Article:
"Americans are hungry for this type of positive change. They do not want to see their LGBT friends, family, neighbors and co-workers subjected to violence simply for living their lives. Laws embody the values of our nation; when this critical legislation becomes law, our nation will -- once and for all -- send the unmistakable message that it rejects and condemns hate violence against its people.
"We thank all the federal lawmakers who have supported this effort, both today and over the years. We are on the cusp of a new, and better, chapter in America."
Human Rights Campaign President Joe Solmonese
"We're in the home stretch. This critical piece of legislation is on its way to the President's desk for his signature. We look forward to President Obama signing it into law; our nation's first major piece of civil rights legislation for lesbian, gay, bisexual and transgender people. Too many in our community have been devastated by hate violence. We now can begin the important steps to erasing hate in our country."
Center for American Progress Vice President Winnie Stachelberg
"Today the United States Senate passed the Matthew Shepard Hate Crimes Prevention Act, turning the page on a dark era for the lesbian, gay, bisexual, and transgender community. I clearly remember the day 11 years ago when I learned that Matthew Shepard had been found beaten and abandoned in rural Wyoming. The murder told gay and lesbian Americans across the country that we were not safe. And the federal government could not help to prosecute this crime. Lack of federal support forced the Laramie Sherriff's Office to furlough five deputies for the Shepard investigation.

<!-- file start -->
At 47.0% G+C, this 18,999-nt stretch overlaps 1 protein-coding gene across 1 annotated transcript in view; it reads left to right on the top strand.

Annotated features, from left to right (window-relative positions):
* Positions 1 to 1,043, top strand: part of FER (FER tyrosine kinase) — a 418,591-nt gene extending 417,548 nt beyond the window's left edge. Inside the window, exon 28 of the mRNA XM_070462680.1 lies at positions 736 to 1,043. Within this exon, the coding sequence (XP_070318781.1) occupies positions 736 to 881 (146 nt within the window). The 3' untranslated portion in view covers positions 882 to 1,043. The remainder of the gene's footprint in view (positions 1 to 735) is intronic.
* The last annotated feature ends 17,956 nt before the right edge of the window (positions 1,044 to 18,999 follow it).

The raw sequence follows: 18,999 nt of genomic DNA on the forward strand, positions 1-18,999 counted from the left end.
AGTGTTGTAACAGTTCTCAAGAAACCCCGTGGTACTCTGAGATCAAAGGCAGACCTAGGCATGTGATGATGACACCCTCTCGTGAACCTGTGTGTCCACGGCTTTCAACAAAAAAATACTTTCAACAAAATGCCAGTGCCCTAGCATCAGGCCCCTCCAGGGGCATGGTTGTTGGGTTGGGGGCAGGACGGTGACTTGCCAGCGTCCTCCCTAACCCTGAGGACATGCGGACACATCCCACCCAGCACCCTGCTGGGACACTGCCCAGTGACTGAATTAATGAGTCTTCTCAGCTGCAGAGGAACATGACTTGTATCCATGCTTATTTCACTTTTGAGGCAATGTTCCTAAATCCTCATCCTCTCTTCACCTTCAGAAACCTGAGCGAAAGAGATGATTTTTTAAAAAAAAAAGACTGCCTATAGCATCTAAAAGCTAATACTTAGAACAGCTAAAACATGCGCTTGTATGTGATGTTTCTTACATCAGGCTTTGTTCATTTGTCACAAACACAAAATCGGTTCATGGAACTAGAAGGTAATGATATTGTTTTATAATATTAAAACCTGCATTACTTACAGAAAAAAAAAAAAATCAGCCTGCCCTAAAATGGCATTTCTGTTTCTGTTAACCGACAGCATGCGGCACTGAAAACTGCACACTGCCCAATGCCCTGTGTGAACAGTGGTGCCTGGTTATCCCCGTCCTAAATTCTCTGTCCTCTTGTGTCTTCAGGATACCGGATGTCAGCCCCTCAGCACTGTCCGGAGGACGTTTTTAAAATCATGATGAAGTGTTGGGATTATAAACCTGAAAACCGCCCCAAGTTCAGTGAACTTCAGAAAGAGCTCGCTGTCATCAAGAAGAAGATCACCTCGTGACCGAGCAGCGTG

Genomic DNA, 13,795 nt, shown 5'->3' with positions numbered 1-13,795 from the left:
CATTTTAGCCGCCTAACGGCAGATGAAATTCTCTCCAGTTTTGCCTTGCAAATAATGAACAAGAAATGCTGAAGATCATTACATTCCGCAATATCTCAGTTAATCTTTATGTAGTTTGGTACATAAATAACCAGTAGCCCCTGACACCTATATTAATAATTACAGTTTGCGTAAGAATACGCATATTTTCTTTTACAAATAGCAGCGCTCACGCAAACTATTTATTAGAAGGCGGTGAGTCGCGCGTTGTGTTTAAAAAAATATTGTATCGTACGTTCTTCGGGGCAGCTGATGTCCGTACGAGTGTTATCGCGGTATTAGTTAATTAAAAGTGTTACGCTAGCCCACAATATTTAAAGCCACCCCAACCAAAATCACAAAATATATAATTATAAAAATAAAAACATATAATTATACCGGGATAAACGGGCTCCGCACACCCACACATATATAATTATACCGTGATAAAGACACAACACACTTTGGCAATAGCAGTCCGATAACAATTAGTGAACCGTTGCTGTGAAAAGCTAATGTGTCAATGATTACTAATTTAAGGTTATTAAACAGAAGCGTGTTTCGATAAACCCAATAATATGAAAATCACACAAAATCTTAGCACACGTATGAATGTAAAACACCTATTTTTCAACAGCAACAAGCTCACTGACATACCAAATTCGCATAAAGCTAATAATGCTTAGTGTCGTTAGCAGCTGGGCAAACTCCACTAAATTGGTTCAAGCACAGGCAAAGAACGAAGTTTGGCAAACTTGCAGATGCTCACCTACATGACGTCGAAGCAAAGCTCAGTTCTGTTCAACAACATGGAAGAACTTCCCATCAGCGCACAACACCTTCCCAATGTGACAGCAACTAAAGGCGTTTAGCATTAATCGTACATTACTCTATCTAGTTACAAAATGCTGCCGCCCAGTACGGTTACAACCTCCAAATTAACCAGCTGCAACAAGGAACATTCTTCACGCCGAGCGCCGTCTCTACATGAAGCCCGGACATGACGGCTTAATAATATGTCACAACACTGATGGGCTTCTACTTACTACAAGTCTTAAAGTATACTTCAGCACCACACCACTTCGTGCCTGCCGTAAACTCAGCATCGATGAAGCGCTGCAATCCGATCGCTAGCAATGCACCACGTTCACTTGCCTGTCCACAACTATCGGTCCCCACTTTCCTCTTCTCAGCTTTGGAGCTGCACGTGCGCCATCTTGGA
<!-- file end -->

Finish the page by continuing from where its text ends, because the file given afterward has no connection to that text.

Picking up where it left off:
"This story repeats itself all too regularly for transgender Americans. A transgender woman named Tyli'a Mack was recently stabbed to death in a likely hate crime this August, blocks away from the Capitol. But once again the federal government was not able to provide assistance.
"Today's vote changes that. It firmly places the federal government on the side of LGBT Americans and sends a clear message that homophobia and transphobia are unacceptable. The bill urges police to take into account the homophobia and transphobia that undergird too many crimes, while giving law enforcement agencies around the country the tools they have asked for to effectively fight these crimes. This assistance is especially critical at a time when police department budgets are already being cut.